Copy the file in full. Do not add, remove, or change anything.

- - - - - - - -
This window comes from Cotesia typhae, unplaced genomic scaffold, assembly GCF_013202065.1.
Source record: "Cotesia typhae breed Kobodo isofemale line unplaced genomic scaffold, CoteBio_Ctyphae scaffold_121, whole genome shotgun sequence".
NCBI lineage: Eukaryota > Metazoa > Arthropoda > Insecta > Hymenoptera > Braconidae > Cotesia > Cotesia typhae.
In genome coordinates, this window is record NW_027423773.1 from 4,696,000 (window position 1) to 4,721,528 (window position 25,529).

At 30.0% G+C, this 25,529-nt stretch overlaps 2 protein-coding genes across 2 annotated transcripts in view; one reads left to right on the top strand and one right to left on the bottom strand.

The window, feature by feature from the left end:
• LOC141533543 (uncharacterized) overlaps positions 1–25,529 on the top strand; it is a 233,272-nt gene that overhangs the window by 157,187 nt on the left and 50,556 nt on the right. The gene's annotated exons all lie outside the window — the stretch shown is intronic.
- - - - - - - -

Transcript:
This window comes from Cotesia typhae, unplaced genomic scaffold, assembly GCF_013202065.1.
Source record: "Cotesia typhae breed Kobodo isofemale line unplaced genomic scaffold, CoteBio_Ctyphae scaffold_121, whole genome shotgun sequence".
NCBI lineage: Eukaryota > Metazoa > Arthropoda > Insecta > Hymenoptera > Braconidae > Cotesia > Cotesia typhae.
In genome coordinates, this window is record NW_027423773.1 from 4,696,000 (window position 1) to 4,721,528 (window position 25,529).

At 30.0% G+C, this 25,529-nt stretch overlaps 2 protein-coding genes across 2 annotated transcripts in view; one reads left to right on the top strand and one right to left on the bottom strand.

The window, feature by feature from the left end:
• LOC141533543 (uncharacterized) overlaps positions 1–25,529 on the top strand; it is a 233,272-nt gene that overhangs the window by 157,187 nt on the left and 50,556 nt on the right. The gene's annotated exons all lie outside the window — the stretch shown is intronic.